Coast Hardware worker Vincent Cunningham told Short about a vagrant who had been ranting angrily in front of the store and about a seemingly disturbed, and possibly homeless young man who would enter in a whirlwind, moving things around on shelves before stealing a candy bar and running out. Cunningham said he didn’t call it in because it was only a candy bar and the guy left so quickly it didn’t seem worth bothering the police about. But his description gave Short the impression he knew the young man. Now he will keep a closer eye on him and also be alert to his bothering other merchants.

Short’s rapport extends beyond just the merchants. Strolling though Heisler Park at Main Beach he exchanged pleasantries with Frankie Anthony, looking like a tourist enjoying the scene in a lawn chair with an umbrella. As a long-established member of the local homeless community, Anthony deplored the recent influx of what he called “travelers,” young homeless men just passing through who tended to be more aggressive and less respectful of others. Possibly a connection with the Coast Hardware invader?

Two civilian enforcement officers began patrolling on foot during business hours a few days a week on a trial basis last October, said Chief Paul Workman, who said he and City Manager John Pietig were exploring options to increase the police presence downtown and in adjacent areas. The transition to sworn officers began last month.

 Coast Hardware clerk Vince Cunningham spills stories he’s reluctant to report to Officer Darrel Short
Coast Hardware clerk Vince Cunningham spills stories he’s reluctant to report to Officer Darrel Short

Though ideally the police union supports hiring a full-time officer to handle the beat, Bammer said he was encouraged by the city’s willingness to pay officers overtime to maintain a foot patrol presence nearly seven days a week. The department employs 47 officers, three down from its peak of 50, he said.

A “community based police department” was one of the top concerns voiced by council member Steve Dicterow during a recent City Council retreat to identify priorities to achieve this year. Reestablishing full-time downtown foot patrols is part of that initiative.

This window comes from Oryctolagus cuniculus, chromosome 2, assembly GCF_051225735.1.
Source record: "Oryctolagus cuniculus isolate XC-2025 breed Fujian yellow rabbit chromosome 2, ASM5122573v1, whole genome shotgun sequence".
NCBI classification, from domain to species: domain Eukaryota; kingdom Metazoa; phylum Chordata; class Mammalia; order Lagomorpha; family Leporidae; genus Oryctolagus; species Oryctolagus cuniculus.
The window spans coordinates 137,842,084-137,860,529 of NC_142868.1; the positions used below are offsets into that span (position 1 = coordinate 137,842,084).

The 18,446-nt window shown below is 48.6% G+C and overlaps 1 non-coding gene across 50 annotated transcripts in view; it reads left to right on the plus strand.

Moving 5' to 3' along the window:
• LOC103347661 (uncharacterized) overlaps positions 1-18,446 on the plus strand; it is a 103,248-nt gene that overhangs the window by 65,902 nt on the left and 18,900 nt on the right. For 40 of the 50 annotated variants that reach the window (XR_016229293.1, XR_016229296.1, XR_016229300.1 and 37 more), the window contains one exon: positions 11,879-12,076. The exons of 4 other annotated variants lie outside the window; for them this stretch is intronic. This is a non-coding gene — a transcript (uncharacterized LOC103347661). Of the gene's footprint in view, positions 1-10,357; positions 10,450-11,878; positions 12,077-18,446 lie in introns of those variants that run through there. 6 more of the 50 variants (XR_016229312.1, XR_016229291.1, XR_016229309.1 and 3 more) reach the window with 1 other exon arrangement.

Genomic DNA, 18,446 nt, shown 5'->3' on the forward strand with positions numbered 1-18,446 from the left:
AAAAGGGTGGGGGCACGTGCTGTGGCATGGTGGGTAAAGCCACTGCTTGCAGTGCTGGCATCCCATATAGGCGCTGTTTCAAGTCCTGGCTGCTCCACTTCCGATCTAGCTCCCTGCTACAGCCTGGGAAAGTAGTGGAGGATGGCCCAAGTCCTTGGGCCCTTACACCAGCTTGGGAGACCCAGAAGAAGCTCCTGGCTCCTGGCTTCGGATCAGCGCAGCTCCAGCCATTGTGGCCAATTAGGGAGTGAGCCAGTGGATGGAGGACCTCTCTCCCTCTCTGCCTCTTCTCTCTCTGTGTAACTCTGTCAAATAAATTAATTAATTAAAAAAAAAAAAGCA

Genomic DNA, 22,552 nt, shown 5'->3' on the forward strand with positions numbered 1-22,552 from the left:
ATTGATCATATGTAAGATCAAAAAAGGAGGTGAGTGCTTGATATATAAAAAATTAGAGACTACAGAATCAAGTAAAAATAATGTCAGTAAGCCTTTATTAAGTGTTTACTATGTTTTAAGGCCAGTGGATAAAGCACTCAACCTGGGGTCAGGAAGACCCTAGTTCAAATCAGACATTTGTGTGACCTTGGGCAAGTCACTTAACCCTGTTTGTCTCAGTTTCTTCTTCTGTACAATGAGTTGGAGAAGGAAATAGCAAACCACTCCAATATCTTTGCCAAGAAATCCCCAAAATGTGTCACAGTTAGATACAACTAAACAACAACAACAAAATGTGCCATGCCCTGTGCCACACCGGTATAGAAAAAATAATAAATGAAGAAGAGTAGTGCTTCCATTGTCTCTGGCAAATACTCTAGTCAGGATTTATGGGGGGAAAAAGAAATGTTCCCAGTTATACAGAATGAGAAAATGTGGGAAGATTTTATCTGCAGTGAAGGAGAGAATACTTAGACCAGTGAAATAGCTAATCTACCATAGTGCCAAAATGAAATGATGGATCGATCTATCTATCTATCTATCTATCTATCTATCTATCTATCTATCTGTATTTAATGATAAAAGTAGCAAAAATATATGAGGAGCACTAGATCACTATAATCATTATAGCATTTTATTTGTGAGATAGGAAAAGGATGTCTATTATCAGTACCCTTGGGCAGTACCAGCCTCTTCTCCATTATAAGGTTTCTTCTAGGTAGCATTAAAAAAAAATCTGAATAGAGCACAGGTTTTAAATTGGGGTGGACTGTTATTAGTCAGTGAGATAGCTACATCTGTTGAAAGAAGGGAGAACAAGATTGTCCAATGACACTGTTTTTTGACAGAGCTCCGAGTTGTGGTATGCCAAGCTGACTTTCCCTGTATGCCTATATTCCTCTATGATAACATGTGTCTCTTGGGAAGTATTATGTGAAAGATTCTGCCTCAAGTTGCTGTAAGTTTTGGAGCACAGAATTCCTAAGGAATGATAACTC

Chamber of Commerce president-elect Larry Nokes endorses the foot patrol as a good use of manpower that seems more neighborly. If the city can fund parking enforcement officers, why not foot patrols, he asked.

The new policy ties in with the City Council’s desire to improve customer service across city departments and give people a “point of contact” with police to answer questions or concerns, explained Kravetz. The foot patrol officer on duty will be able to provide selective enforcement in areas prone to “nuisance type” activities, including public drinking and soliciting, Kravetz said.

After Griswold’s retirement, the department deployed a two-person bicycle team to patrol the downtown area that, after only two years, was scaled back to summer only. The department hopes the foot patrol officer, coupled with the early deployment of the bike patrols this year (due to an increase in visitors prior to summer), will help target nuisance crimes such as soliciting, drunks, fighting and shoplifting.

Whether the department intends to make the foot patrol a staffed position, rather than paying officers overtime, has yet to be decided and will depend in part on an analysis of crime trends, Kravetz said.

The Police Employees Association would like to see two full-time foot patrol officers, especially given the influx of visitors expected from new housing developments in Irvine, Bammer said. Two positions would cost about $250,000 a year, he estimated.

If the expected influx underpins the rationale for the costly village entrance garage, Bammer pointed out, council members should also be concerned about ensuring safety for the growth in downtown visitors.


Photos by Edgar Obrand